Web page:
embedded clauses is the linking of temporal reference, one can say that Neg2 structures are not possible in clauses in
which there is no reference time.
As has been indicated, Neg2 is also incompatible with narrative texts. Thus, if the reference time is established by the
context, the Neg2 structure is not permissible. It means that this structure does not permit an anaphoric reading of time,
because it links itself to the reference time.
Note the following context of coordination:
(33)

Fui almoar ao meio dia e j nao tinha arroz (*nao)


went to-lunch at-the midday and already neg had rice (*neg)
I went to have lunch at midday and there was no rice left

In the above example, j (already) in the coordinate sentence refers to an instant, which is conveyed in the first clause,
ao meio dia (midday). In this case, as well, the Neg2 structure is not acceptable. It seems that this structure may never
refer to a specific point of a time extension. Given that events are considered an instant in a time interval, it is understood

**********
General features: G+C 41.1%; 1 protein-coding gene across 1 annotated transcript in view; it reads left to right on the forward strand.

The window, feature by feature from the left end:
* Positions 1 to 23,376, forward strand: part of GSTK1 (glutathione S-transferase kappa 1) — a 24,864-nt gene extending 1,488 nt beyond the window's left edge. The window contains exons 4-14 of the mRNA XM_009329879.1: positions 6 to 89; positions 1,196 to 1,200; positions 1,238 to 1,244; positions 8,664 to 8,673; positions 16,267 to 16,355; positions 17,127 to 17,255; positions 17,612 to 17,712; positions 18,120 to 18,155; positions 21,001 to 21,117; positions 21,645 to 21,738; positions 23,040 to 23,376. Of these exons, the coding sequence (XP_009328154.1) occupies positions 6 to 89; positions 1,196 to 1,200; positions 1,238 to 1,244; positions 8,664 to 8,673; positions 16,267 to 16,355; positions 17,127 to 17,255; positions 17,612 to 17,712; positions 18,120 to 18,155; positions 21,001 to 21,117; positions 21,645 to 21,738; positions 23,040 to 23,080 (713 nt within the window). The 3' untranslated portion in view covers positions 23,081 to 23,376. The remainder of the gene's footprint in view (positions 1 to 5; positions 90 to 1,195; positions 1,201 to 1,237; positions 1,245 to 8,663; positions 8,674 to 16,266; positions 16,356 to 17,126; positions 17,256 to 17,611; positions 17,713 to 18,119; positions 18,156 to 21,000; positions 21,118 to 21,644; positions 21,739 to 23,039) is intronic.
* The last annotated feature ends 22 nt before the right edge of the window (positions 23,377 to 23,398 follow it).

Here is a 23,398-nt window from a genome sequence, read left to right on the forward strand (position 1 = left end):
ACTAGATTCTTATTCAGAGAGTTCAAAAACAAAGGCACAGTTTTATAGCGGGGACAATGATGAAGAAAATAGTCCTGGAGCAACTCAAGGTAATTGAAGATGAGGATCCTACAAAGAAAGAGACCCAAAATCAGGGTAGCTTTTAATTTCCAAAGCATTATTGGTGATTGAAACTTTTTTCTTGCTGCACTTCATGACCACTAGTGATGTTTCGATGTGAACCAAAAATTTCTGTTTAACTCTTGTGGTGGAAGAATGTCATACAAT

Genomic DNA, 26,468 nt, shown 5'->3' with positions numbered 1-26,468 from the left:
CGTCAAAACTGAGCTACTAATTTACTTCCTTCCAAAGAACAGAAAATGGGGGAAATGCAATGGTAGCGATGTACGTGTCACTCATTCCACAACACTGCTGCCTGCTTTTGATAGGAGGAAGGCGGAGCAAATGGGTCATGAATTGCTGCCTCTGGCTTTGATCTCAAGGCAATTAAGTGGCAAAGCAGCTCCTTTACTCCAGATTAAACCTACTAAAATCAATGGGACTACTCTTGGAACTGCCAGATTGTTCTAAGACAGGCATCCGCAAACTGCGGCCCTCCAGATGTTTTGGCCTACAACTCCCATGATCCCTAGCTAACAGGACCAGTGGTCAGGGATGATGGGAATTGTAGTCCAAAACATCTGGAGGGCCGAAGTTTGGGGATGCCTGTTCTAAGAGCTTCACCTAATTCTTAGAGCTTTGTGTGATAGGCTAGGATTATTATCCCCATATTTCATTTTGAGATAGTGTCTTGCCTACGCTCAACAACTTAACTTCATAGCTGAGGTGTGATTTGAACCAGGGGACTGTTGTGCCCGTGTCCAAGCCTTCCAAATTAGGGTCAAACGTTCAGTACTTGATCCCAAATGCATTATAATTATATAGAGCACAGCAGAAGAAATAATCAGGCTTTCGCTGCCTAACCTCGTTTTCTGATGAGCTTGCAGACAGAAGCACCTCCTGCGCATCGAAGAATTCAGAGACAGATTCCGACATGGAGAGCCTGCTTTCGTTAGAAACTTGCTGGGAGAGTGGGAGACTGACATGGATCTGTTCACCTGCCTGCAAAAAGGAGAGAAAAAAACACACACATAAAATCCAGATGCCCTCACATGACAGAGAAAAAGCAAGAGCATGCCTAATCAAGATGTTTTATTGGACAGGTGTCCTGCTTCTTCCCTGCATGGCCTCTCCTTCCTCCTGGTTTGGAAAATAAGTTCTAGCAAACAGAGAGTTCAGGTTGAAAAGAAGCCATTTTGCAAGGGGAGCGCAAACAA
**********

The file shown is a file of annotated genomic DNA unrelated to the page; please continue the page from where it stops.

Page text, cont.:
that this structure has scope over something other than events.
The existence of different structures indicating different interpretations of negation does not seem to be specific to BP.
Ramchand (2005) was the first to recognize the possibility of different morphosyntactic markers for negation with scope
over both events and propositions. According to Ramchand, Bengali contains two negative items (na, ni), occurring in
different morphosyntactic contexts and with different implications of aspect. Based on the interpretation and distribution of
these items in certain temporal contexts, she argues that these two elements do not correspond to different forms of the
same functional heads, but rather to two distinct strategies of negation in semantics.